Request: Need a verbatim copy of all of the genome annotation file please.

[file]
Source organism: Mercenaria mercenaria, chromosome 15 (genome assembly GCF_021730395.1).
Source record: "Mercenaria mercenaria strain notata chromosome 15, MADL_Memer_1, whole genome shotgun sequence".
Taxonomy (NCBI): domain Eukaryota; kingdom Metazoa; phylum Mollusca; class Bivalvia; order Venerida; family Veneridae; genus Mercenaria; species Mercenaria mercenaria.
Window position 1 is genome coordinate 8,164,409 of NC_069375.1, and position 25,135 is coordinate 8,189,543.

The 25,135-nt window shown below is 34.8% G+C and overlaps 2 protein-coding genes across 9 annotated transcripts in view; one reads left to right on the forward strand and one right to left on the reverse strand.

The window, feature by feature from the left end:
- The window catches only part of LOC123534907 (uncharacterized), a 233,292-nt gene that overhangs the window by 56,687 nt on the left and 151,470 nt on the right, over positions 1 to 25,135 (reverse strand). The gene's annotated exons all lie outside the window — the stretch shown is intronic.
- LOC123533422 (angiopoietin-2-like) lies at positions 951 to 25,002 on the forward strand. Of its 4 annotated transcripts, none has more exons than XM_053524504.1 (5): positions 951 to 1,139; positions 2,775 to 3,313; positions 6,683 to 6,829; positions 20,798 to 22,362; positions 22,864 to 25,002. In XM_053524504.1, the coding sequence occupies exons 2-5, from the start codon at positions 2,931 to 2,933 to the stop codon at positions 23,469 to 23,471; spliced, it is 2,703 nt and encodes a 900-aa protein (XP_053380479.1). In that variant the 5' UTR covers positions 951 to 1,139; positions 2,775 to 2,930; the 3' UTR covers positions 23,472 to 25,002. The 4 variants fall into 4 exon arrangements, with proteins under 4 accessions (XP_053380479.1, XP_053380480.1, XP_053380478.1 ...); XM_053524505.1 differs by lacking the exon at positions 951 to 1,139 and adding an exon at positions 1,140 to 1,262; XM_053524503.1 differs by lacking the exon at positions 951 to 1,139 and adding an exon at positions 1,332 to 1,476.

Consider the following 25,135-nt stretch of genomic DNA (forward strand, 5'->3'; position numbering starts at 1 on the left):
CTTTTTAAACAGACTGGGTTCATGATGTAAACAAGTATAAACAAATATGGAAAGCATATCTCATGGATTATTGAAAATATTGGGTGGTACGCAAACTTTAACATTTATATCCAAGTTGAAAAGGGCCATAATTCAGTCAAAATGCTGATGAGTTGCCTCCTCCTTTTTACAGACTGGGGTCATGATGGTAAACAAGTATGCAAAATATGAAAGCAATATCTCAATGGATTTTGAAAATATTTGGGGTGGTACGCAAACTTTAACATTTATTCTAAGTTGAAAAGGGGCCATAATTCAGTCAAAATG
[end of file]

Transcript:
Source organism: Mercenaria mercenaria, chromosome 15 (genome assembly GCF_021730395.1).
Source record: "Mercenaria mercenaria strain notata chromosome 15, MADL_Memer_1, whole genome shotgun sequence".
Taxonomy (NCBI): domain Eukaryota; kingdom Metazoa; phylum Mollusca; class Bivalvia; order Venerida; family Veneridae; genus Mercenaria; species Mercenaria mercenaria.
Window position 1 is genome coordinate 8,164,409 of NC_069375.1, and position 25,135 is coordinate 8,189,543.

The 25,135-nt window shown below is 34.8% G+C and overlaps 2 protein-coding genes across 9 annotated transcripts in view; one reads left to right on the forward strand and one right to left on the reverse strand.

The window, feature by feature from the left end:
- The window catches only part of LOC123534907 (uncharacterized), a 233,292-nt gene that overhangs the window by 56,687 nt on the left and 151,470 nt on the right, over positions 1 to 25,135 (reverse strand). The gene's annotated exons all lie outside the window — the stretch shown is intronic.
- LOC123533422 (angiopoietin-2-like) lies at positions 951 to 25,002 on the forward strand. Of its 4 annotated transcripts, none has more exons than XM_053524504.1 (5): positions 951 to 1,139; positions 2,775 to 3,313; positions 6,683 to 6,829; positions 20,798 to 22,362; positions 22,864 to 25,002. In XM_053524504.1, the coding sequence occupies exons 2-5, from the start codon at positions 2,931 to 2,933 to the stop codon at positions 23,469 to 23,471; spliced, it is 2,703 nt and encodes a 900-aa protein (XP_053380479.1). In that variant the 5' UTR covers positions 951 to 1,139; positions 2,775 to 2,930; the 3' UTR covers positions 23,472 to 25,002. The 4 variants fall into 4 exon arrangements, with proteins under 4 accessions (XP_053380479.1, XP_053380480.1, XP_053380478.1 ...); XM_053524505.1 differs by lacking the exon at positions 951 to 1,139 and adding an exon at positions 1,140 to 1,262; XM_053524503.1 differs by lacking the exon at positions 951 to 1,139 and adding an exon at positions 1,332 to 1,476.

Consider the following 25,135-nt stretch of genomic DNA (forward strand, 5'->3'; position numbering starts at 1 on the left):
CTTTTTAAACAGACTGGGTTCATGATGTAAACAAGTATAAACAAATATGGAAAGCATATCTCATGGATTATTGAAAATATTGGGTGGTACGCAAACTTTAACATTTATATCCAAGTTGAAAAGGGCCATAATTCAGTCAAAATGCTGATGAGTTGCCTCCTCCTTTTTACAGACTGGGGTCATGATGGTAAACAAGTATGCAAAATATGAAAGCAATATCTCAATGGATTTTGAAAATATTTGGGGTGGTACGCAAACTTTAACATTTATTCTAAGTTGAAAAGGGGCCATAATTCAGTCAAAATG